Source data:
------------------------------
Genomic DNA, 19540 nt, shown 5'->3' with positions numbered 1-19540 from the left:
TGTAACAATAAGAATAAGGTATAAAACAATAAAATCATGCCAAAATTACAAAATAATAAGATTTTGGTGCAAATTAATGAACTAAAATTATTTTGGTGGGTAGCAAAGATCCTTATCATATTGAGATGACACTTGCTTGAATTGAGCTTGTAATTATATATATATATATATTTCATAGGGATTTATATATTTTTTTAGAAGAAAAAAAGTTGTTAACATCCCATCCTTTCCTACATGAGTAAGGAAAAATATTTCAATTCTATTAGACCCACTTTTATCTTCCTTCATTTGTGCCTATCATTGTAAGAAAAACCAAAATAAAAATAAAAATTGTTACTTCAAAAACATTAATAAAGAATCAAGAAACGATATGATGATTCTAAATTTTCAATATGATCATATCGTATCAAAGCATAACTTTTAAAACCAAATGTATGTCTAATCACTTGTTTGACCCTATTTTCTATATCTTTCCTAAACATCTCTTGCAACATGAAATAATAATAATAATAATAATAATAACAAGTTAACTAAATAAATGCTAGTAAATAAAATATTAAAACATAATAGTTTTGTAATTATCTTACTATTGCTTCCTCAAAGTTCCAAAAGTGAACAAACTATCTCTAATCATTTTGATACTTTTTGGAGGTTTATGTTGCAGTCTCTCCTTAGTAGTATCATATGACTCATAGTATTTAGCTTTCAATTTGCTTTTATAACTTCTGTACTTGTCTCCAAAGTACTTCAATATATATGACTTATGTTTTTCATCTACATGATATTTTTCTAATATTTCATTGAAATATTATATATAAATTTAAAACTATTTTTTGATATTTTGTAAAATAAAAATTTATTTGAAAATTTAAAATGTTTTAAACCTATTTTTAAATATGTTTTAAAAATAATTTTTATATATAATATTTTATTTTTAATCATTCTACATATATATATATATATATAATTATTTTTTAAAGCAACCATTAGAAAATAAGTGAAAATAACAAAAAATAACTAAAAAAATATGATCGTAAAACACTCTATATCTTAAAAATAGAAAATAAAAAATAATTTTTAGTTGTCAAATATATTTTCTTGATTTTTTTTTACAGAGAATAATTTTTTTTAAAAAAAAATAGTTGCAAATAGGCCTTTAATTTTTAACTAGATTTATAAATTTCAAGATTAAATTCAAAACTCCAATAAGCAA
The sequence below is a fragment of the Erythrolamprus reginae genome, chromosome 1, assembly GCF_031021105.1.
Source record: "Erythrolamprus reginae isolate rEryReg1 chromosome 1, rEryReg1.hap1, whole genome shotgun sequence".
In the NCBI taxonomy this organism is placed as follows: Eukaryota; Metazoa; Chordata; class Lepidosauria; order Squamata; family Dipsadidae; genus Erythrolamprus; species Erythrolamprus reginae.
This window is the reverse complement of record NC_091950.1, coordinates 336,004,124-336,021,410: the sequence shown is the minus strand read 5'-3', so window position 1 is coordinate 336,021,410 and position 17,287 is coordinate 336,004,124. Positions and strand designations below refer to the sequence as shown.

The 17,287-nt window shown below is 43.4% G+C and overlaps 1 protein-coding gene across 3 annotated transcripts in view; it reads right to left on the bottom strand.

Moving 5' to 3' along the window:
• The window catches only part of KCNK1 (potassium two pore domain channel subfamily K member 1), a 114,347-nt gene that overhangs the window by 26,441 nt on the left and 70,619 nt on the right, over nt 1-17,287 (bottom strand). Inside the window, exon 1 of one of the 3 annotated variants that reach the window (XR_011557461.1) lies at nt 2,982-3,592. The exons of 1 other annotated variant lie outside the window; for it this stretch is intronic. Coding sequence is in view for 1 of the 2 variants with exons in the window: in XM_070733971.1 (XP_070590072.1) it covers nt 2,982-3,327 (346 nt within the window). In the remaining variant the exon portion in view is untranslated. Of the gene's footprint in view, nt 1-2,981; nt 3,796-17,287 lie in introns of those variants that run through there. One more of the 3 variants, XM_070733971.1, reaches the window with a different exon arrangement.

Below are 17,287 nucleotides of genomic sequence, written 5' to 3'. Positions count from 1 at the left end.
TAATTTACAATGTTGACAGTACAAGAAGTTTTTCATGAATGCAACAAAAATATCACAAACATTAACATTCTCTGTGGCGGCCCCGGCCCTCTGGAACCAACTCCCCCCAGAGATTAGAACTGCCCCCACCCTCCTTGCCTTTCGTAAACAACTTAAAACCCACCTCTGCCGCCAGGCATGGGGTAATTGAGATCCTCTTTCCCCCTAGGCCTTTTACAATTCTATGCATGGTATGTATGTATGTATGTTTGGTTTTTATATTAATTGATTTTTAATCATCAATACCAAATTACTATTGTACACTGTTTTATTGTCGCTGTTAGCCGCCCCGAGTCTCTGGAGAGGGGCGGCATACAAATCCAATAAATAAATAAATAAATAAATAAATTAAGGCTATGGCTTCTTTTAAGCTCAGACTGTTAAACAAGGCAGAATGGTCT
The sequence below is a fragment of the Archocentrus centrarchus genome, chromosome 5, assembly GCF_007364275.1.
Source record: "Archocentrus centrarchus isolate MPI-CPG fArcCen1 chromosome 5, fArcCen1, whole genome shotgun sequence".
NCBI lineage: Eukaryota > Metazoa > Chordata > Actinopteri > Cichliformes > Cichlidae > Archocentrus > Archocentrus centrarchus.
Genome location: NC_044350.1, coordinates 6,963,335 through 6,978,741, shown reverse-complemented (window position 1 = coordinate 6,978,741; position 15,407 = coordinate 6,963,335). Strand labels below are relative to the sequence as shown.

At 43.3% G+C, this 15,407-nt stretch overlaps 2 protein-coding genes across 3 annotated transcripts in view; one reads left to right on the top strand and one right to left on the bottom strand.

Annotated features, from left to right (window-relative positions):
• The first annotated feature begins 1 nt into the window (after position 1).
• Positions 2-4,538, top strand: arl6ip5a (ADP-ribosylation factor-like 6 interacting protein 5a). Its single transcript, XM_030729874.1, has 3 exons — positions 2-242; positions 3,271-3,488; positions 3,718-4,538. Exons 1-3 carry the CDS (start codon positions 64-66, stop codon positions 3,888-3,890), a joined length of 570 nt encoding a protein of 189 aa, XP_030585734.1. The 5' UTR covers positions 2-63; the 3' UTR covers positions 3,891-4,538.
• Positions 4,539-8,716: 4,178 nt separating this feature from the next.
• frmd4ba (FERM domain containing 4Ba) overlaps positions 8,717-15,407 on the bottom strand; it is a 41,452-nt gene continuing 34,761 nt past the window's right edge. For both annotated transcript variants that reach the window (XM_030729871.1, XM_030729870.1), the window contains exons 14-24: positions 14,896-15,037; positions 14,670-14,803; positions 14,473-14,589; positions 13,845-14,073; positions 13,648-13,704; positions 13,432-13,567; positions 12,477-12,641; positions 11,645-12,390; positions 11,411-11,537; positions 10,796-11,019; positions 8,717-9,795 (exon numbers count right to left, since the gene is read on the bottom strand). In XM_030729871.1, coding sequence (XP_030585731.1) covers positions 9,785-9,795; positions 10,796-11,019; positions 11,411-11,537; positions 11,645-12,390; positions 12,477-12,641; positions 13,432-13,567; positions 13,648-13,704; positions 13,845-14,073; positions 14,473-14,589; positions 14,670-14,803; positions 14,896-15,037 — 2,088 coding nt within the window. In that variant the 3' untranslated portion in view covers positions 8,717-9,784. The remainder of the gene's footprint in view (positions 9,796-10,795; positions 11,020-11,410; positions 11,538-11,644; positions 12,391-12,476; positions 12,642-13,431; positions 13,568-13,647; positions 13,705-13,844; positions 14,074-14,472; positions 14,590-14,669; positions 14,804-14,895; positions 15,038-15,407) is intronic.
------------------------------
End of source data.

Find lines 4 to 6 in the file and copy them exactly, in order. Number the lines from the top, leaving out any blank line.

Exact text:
Source record: "Erythrolamprus reginae isolate rEryReg1 chromosome 1, rEryReg1.hap1, whole genome shotgun sequence".
In the NCBI taxonomy this organism is placed as follows: Eukaryota; Metazoa; Chordata; class Lepidosauria; order Squamata; family Dipsadidae; genus Erythrolamprus; species Erythrolamprus reginae.
This window is the reverse complement of record NC_091950.1, coordinates 336,004,124-336,021,410: the sequence shown is the minus strand read 5'-3', so window position 1 is coordinate 336,021,410 and position 17,287 is coordinate 336,004,124. Positions and strand designations below refer to the sequence as shown.